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"For better or worse, he sort of hijacked the face of the movement," asserts Daurer, who says Gorman's tactics disenfranchised proponents of legalizing marijuana through diplomatic, bureaucratic channels. "He cranked it up a notch as far as the out-front, in-your-face approach. We all had issues with him, but it was hard to stay mad at him. The war on drugs made a lot of us angry, even crazy. Denver had never seen anything like this. He put a public face to it."
Gorman's ride came to an end after the election was over, however. The police, who were content to stand by during the race to avoid the exposure, wasted no time once the television cameras faded away. In May 1995, they set up a sting to catch Gorman selling pot to a seventeen-year-old informant. He was arrested with three pounds of what he called "medical marijuana" and charged with felony distribution to a minor. But the trigger word, "medical," which might save drug dealers from jail time now, was as useful as hemp monopoly money then.
Attorney Warren Edson says Gorman fired him the morning of his trial and then represented himself. "Ken fired me at least twenty times," Edson remembers. "It was part of who he was. We would agree to disagree, and I would be fired for whatever, and then the next week he would hire me back."
After losing in court, Gorman was sentenced in November 1996 to six years in prison. The only surprise to those who knew him was that it hadn't happened sooner.
With the absence of its soapbox hero, the marijuana effort trailed on with a new level of sophistication — one that marginalized the radicalism associated with Gorman and his disciples. Even Allen St. Pierre, the national director of the National Organization for the Reform of Marijuana Laws (NORML), lambasted Governor Pothead's tactics, calling for a new way. As the breadth of the Internet took hold and a new generation of voters emerged, proponents of medical marijuana found less obtrusive ways to effect change, eventually influencing a narrow majority of voters in 2000 to pass Amendment 20, which opened up medical marijuana for the chronically ill and their caregivers.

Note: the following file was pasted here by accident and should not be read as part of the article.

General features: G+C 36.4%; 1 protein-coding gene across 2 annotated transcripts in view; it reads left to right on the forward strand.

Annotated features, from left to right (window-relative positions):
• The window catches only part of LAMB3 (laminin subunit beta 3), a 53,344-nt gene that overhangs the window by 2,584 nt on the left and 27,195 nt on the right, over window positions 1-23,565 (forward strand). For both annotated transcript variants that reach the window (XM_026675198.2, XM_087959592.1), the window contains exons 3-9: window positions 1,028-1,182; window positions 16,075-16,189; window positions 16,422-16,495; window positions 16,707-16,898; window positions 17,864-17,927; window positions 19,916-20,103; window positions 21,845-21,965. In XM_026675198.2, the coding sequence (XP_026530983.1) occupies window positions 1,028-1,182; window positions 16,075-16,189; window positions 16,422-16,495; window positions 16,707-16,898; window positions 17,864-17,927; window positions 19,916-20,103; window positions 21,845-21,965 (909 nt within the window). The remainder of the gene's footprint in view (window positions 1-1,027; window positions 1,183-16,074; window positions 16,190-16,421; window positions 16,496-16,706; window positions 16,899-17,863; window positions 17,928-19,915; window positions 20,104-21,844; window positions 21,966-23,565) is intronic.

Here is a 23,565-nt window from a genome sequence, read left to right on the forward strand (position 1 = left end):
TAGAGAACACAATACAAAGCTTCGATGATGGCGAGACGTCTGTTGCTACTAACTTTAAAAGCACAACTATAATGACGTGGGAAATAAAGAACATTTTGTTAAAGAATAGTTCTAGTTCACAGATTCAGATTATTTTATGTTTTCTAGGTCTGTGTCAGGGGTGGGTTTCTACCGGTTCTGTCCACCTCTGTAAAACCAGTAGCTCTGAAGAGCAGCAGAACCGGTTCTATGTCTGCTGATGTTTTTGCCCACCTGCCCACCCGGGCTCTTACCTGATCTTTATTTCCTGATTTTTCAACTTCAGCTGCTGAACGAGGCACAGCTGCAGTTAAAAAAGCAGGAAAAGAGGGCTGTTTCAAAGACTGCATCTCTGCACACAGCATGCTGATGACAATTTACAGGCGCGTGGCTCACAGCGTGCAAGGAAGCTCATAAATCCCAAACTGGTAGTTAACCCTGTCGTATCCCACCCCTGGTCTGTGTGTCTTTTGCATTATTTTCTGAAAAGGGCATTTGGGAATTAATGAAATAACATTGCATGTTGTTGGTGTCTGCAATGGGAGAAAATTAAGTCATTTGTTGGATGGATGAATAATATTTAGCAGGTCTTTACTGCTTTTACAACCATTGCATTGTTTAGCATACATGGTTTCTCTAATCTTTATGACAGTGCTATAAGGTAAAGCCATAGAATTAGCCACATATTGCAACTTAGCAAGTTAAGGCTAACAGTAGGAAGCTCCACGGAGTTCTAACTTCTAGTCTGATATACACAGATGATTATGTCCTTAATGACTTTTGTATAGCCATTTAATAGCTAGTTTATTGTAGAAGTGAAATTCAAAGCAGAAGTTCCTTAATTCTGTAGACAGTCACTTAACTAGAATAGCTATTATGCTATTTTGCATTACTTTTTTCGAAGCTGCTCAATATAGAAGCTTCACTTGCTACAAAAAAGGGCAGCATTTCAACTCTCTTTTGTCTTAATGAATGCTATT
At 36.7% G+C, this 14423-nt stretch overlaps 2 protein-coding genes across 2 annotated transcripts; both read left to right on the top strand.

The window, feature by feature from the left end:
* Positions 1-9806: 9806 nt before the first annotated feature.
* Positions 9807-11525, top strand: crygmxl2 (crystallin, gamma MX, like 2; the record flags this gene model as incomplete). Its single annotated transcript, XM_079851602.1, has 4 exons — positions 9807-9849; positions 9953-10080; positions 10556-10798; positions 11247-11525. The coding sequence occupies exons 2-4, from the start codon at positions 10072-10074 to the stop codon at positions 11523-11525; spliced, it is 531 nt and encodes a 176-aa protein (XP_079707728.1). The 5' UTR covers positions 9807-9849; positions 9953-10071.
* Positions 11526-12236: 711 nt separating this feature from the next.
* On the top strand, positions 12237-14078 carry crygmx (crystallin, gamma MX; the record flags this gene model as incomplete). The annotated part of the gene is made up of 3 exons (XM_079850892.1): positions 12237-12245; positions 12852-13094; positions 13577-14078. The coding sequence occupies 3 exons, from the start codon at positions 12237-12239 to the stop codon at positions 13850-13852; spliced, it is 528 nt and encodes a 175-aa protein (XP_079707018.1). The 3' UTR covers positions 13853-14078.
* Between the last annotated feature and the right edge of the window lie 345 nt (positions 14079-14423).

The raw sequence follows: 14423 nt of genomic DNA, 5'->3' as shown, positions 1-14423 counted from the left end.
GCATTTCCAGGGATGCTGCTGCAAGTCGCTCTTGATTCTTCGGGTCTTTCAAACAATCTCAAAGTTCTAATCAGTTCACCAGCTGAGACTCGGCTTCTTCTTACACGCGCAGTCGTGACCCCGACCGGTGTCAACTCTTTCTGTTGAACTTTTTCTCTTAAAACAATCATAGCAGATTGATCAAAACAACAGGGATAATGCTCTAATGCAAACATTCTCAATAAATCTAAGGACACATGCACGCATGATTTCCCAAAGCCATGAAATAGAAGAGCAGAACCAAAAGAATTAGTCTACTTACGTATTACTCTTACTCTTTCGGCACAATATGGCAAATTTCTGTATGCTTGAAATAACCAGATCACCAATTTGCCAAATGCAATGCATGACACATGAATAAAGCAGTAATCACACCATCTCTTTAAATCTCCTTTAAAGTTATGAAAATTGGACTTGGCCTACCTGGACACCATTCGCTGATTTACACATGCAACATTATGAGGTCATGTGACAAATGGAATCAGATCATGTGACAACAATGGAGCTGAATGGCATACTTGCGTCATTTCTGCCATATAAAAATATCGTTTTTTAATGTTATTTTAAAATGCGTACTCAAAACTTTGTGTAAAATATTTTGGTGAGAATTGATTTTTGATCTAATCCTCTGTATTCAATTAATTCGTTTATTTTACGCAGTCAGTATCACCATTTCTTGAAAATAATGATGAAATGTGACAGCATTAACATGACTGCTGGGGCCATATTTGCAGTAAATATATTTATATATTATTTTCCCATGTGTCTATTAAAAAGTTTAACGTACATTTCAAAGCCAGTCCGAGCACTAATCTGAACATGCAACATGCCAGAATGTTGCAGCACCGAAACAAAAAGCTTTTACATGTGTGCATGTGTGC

Dispensaries remained largely invisible, however, operating within the norms of the underground drug trade, for the next nine years. It wasn't until July 2009, when the Colorado Board of Health struck down a rule limiting medical marijuana caregivers to five patients each that the industry hit the strip malls. Today Denver boasts 235 dispensaries, many operated by Gorman's former pupils.
"He was a kick-ass, pull-no-punches kind of guy," says attorney Rob Corry, one of several leaders who represent those dispensaries and helped shape new statewide legislation approved by lawmakers last week. "I loved that about him. There are so many cold, logical people in my field, so it was refreshing to see someone with his passion. Ken Gorman was of an older school, an on-the-street, bare-knuckles activist who grabbed a bullhorn and went to the Capitol and said, 'Eff you, Governor Owens."
Corry notes that although the marijuana-legalization effort was moving away from Gorman, "he paid his dues more than anybody else in this movement."
Gorman spent nearly two years in prison before being released to the care of a halfway house, where he served the remainder of his time. But by 2003, he'd jumped back into the green rush, this time with a different angle that better fit the times.
In 2004, he and business partner Thomas Lawrence created the Colorado Compassion Club, which routinely held informational sessions, explaining how people could exploit the loosely worded medical marijuana law. Gorman and Lawrence later split, however, and Gorman created his own outfit, the 420 Compassion Club, which he ran out of his home.
Although it wasn't labeled as such, the club was an early underground dispensary. Gorman began moving pounds of pot each week, which he acquired from Mexican dealers, and he even began growing his own. His sole source of income, it had all the risks of any criminal drug enterprise; the only difference was that patients could flash their cards to police and get away scot-free. But unlike street-corner drug dealers, gangs or criminal syndicates, Gorman freely broadcast his business in social circles and on sites like Yahooka.com and kept his marijuana nursery in plain view: Exposure was the key to legitimization, he told his clients. With what many say was his inflated ego, he even dared to keep his door unlocked.
But Gorman was no amateur when it came to handling the streets.
Dominic Mestas, who was only fifteen when he found his "mentor and a father figure" in Gorman, says he and Gorman were the biggest pot dealers in the state before Gorman went to prison – and there was nothing medical about it. "We dealt tons of weed. That's what we did. We were the biggest dealers because of who Ken was," he says.
Mestas lived in the duplex unit adjacent to Gorman's; he says they used some of their profits to fund the rallies at the State Capitol. "Ken was just all about smoking pot. Then he heard about the medical aspect. The medical aspect took over for him."